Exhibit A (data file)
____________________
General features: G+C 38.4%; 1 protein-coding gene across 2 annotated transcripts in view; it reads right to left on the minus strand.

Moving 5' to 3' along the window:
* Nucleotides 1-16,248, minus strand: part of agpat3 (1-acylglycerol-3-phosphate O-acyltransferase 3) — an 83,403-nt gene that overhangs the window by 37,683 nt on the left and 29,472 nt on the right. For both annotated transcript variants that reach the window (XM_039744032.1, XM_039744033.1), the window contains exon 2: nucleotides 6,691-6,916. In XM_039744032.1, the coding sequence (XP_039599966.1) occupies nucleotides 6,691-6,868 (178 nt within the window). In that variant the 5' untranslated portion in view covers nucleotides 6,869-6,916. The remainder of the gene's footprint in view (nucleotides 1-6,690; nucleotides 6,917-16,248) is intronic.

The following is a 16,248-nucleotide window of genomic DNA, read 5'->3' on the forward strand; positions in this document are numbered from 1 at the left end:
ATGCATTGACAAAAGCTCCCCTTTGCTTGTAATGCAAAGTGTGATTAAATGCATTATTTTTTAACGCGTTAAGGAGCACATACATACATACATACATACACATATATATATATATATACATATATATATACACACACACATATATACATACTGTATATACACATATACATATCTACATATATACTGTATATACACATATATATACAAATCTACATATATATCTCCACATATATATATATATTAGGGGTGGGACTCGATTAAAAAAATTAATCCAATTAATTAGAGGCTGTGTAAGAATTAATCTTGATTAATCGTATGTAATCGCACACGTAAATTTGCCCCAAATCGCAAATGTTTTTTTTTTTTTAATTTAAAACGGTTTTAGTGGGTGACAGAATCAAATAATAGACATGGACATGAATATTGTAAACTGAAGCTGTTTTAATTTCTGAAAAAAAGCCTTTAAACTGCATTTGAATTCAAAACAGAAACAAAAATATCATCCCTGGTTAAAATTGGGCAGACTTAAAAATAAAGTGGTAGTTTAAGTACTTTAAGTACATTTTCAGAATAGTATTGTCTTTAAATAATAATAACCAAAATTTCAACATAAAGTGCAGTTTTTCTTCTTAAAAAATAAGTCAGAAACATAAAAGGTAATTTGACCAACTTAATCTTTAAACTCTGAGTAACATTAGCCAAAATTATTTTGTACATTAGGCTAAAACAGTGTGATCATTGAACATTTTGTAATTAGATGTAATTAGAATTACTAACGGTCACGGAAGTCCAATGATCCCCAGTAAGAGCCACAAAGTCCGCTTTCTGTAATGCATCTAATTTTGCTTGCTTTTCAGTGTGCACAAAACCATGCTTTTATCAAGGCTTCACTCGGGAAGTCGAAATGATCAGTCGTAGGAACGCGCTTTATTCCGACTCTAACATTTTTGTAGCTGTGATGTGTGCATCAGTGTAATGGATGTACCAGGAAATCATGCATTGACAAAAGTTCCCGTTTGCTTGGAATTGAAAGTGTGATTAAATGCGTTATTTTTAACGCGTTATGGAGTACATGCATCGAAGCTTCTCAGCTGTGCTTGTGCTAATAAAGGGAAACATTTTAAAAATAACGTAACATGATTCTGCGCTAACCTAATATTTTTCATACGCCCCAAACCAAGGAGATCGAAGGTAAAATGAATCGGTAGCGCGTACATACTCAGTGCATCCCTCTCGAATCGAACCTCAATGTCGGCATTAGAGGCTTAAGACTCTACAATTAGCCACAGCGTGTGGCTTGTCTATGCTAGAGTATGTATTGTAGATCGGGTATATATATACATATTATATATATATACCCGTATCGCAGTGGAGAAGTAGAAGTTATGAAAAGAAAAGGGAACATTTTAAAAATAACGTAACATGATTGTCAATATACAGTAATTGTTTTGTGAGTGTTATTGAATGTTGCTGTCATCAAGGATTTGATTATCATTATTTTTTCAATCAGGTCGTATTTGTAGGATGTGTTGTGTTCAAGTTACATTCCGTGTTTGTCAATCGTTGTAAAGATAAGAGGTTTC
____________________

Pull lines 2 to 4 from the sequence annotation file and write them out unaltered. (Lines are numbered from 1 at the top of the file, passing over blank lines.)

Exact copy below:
Moving 5' to 3' along the window:
* Nucleotides 1-16,248, minus strand: part of agpat3 (1-acylglycerol-3-phosphate O-acyltransferase 3) — an 83,403-nt gene that overhangs the window by 37,683 nt on the left and 29,472 nt on the right. For both annotated transcript variants that reach the window (XM_039744032.1, XM_039744033.1), the window contains exon 2: nucleotides 6,691-6,916. In XM_039744032.1, the coding sequence (XP_039599966.1) occupies nucleotides 6,691-6,868 (178 nt within the window). In that variant the 5' untranslated portion in view covers nucleotides 6,869-6,916. The remainder of the gene's footprint in view (nucleotides 1-6,690; nucleotides 6,917-16,248) is intronic.

The following is a 16,248-nucleotide window of genomic DNA, read 5'->3' on the forward strand; positions in this document are numbered from 1 at the left end: